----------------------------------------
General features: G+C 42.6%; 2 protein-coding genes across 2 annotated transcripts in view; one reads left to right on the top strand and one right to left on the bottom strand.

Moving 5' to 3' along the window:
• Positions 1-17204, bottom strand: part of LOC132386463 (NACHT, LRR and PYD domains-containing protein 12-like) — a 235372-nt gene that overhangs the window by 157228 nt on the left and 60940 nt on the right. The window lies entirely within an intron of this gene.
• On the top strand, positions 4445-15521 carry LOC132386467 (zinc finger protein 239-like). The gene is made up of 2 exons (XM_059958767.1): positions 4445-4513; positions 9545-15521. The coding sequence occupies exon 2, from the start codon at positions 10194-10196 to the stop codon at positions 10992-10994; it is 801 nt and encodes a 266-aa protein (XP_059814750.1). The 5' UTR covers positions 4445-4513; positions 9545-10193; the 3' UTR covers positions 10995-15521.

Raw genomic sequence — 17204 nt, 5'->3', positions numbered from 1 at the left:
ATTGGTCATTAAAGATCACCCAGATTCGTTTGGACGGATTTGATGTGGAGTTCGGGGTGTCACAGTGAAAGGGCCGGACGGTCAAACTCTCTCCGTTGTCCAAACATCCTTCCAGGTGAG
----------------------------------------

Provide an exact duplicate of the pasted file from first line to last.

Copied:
General features: G+C 42.6%; 2 protein-coding genes across 2 annotated transcripts in view; one reads left to right on the top strand and one right to left on the bottom strand.

Moving 5' to 3' along the window:
• Positions 1-17204, bottom strand: part of LOC132386463 (NACHT, LRR and PYD domains-containing protein 12-like) — a 235372-nt gene that overhangs the window by 157228 nt on the left and 60940 nt on the right. The window lies entirely within an intron of this gene.
• On the top strand, positions 4445-15521 carry LOC132386467 (zinc finger protein 239-like). The gene is made up of 2 exons (XM_059958767.1): positions 4445-4513; positions 9545-15521. The coding sequence occupies exon 2, from the start codon at positions 10194-10196 to the stop codon at positions 10992-10994; it is 801 nt and encodes a 266-aa protein (XP_059814750.1). The 5' UTR covers positions 4445-4513; positions 9545-10193; the 3' UTR covers positions 10995-15521.

Raw genomic sequence — 17204 nt, 5'->3', positions numbered from 1 at the left:
ATTGGTCATTAAAGATCACCCAGATTCGTTTGGACGGATTTGATGTGGAGTTCGGGGTGTCACAGTGAAAGGGCCGGACGGTCAAACTCTCTCCGTTGTCCAAACATCCTTCCAGGTGAG